Nunavut government, striking power workers launch war of words

GN threatens to stop staff housing subsidies during strike, union alleges


About two dozen unionized QEC workers walk the picket line near Iqaluit's QEC office July 23. The strike entered its eighth day July 23, with no indication from either side that negotiations would resume any time soon. (PHOTO BY THOMAS ROHNER)

About two dozen unionized QEC workers walk the picket line near Iqaluit’s QEC office July 23. The strike entered its eighth day July 23, with no indication from either side that negotiations would resume any time soon. (PHOTO BY THOMAS ROHNER)

A war of words and numbers between the Qulliq Energy Corp. and its striking workers is now underway, with each side accusing the other of spreading false information.

The Government of Nunavut and its publicly-owned power utility, the QEC, issued a joint news release July 22 alleging the union is distorting the truth — it’s the first official communication from either organization since unionized QEC workers walked off the job at midnight July 16.

The striking workers are represented by the Nunavut Employees Union, a component of the Public Service Alliance of Canada.

“The QEC and the GN are clarifying misinformation the NEU is providing to their members and the public,” the first line of the GN news release said.

But a PSAC vice president told Nunatsiaq News July 23 the GN news release is “propaganda.”

“I found the release was misleading, especially with regards to figures that they released,” said Jack Bourassa, PSAC’s regional executive vice president for the North.

And Bourassa said an email that Peter Tumilty, the QEC’s acting president, sent to unionized workers less than 12 hours before the start of the strike is “exceptionally troubling.”

Bourassa said Tumilty’s email threatened to cut housing subsidies for striking workers.

It also said the government would stop paying premiums on their supplementary health and dental insurance plans. (See copy of email embedded below.)

That “threat” to withdraw housing subsidies for striking workers not only puts their families at risk of homelessness, but also contradicts the guiding Inuit societal values the GN adopted when Nunavut was created in 1999, Bourassa said.

“It’s like holding a gun to the families — not just to the strikers, but putting the strikers’ families on notice that they too would be suffering.”

Bourassa said he thinks the QEC has not followed through on that threat because the housing subsidy agreement is between the QEC and the Nunavut Housing Corp. and not made directly with NEU members.

Tumilty’s office declined interview requests on July 16 and July 20, and did not respond to a July 23 interview request before press time this week.

Meanwhile, a July 22 GN news release disputes two points raised by QEC workers in a July 16 Nunatsiaq News story.

Those two points relate to the increasing cost of living in Nunavut and to the increased salaries of MLAs, compared with the salary increase they’re offering QEC employees.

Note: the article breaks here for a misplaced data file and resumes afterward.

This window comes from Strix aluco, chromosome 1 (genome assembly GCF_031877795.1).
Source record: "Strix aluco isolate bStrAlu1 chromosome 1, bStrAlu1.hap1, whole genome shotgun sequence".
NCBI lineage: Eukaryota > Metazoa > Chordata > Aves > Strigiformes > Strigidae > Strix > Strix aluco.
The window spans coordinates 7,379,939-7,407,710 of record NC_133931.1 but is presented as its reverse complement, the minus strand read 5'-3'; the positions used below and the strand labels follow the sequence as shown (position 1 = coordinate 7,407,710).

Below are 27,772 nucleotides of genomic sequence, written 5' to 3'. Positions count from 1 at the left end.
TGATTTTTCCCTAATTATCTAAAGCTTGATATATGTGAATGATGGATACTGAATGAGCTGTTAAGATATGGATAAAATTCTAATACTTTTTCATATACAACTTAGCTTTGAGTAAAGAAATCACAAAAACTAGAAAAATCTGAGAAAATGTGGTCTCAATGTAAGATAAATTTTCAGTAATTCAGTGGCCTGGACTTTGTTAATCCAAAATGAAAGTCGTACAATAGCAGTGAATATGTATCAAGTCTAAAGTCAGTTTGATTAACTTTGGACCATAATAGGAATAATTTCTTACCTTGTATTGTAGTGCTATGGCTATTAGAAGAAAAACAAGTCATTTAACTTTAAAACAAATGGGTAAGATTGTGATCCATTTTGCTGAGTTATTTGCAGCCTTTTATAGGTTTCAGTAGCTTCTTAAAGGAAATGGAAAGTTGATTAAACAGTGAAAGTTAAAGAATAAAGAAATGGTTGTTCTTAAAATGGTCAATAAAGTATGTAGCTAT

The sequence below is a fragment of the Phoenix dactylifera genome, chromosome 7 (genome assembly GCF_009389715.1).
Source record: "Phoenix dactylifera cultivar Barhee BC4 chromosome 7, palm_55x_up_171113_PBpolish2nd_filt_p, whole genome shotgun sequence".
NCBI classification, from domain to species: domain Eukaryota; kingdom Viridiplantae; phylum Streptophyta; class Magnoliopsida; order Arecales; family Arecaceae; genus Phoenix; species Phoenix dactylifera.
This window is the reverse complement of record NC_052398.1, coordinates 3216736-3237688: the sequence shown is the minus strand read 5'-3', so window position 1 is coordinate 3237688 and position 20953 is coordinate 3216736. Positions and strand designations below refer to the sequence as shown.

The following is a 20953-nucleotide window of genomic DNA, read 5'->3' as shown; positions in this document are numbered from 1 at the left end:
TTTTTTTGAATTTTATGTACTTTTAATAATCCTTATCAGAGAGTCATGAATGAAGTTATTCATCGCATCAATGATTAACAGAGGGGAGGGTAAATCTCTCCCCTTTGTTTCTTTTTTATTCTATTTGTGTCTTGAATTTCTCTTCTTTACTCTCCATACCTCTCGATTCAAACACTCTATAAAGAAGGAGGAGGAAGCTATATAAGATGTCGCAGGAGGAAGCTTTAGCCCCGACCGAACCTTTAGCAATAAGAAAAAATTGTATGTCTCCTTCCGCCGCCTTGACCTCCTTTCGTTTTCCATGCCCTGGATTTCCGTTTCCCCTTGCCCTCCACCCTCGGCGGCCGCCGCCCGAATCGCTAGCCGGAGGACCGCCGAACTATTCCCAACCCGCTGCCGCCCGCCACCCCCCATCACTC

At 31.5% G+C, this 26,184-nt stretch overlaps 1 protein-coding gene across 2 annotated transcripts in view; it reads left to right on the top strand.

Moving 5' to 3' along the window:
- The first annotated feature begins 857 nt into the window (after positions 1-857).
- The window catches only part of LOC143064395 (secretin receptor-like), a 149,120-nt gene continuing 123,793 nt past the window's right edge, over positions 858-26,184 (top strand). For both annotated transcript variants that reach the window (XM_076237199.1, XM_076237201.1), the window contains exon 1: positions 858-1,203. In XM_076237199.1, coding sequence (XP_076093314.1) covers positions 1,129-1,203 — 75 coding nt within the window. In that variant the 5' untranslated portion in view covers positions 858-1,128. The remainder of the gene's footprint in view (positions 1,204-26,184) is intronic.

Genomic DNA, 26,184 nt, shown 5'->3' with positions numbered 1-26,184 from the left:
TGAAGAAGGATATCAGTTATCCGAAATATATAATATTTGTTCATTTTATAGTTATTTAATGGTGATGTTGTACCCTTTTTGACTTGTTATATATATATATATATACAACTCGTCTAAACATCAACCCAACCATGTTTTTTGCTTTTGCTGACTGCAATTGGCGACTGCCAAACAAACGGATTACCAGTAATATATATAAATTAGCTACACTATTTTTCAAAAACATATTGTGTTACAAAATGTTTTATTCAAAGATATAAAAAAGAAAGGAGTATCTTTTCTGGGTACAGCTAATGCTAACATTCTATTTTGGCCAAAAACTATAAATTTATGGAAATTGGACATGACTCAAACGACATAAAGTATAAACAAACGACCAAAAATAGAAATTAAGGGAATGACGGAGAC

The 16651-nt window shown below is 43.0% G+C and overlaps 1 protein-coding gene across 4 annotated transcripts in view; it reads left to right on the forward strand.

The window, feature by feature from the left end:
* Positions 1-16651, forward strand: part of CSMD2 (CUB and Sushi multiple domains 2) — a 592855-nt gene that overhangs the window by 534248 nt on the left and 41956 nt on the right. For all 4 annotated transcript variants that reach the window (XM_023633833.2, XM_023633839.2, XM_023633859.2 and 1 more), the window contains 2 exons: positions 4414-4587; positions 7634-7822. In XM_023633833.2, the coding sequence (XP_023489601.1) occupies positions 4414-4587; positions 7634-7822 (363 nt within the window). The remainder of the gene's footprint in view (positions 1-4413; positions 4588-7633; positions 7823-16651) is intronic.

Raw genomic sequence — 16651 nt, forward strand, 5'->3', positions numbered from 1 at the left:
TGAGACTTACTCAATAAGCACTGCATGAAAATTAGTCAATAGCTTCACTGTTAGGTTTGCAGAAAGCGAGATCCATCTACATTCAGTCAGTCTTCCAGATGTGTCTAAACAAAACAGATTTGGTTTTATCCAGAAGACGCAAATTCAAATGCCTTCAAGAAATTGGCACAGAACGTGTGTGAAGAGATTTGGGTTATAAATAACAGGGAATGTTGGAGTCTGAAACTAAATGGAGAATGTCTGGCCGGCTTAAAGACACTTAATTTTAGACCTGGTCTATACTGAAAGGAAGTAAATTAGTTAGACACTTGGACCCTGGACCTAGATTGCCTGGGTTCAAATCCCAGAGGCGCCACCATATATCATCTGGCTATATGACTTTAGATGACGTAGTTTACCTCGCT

Workers walking the picket line in front of QEC’s Iqaluit office July 16 said the strike is about getting fair wage increases that match the increasing cost of living in Nunavut.

And while MLAs recently received a three per cent salary increase, the QEC is offering unionized workers salary increases of 2, 1, 1 and 2 per cent over the next four years, workers said.

But the government news release points out that, under the Legislative Assembly and Executive Council Act, salary increases for Nunavut MLAs are tied to salary increases set out in the collective agreement between the Government of Nunavut and the NEU.

“From 2011 to 2013, MLAs received a 6.5 per cent increase to their salaries… During the same time period, QEC employees also received a 6.5 per cent increase to their salaries,” the release says.

It’s a point that Bourassa concedes may be correct, though he said he hasn’t verified it yet.

But on the issue of increased cost of living in Nunavut, the numbers given in the GN release are wrong, Bourassa said.

“The cost of living increase in Nunavut is averaging about 1 per cent each year,” the release said.

In response, Bourassa pointed out that Nunavut’s Consumer Price Index, measured by comparing the cost of a basket of similar grocery goods at select locations over time, shows that between June 2014 and June 2015, the cost of grocery bills rose by 1.9 per cent.

“This is on their own website, so they’re not even checking their own information,” Bourassa said.

And Nunavut’s CPI is only measured in Iqaluit, not in other communities where the cost of living is even greater, Bourassa added.

“There are QEC members who live all over the territory, so that figure is very misleading.”

The joint news release from the QEC and the GN says services will continue during the strike.

“QEC remains open and willing to meet with the union in an effort to resolve this dispute,” the release says.

“That’s just propaganda on their part,” Bourassa said in response.

“Before we went on strike, we were asking them to come back to the table to see if we could do something further about the salary increases. And as soon as we got there, they said, ‘no’, right away. They weren’t even prepared to negotiate.”

QEC employees have asked for a three-year contract with salary increases of 2, 2.1 and 2.25 per cent over that time.

PSAC is a national union representing public sector employees, with 17 local components, including the NEU, Bourassa explained.

Negotiations are entirely directed by local components, Bourassa said.

Email from QEC short-term president Peter Tumilty to union members

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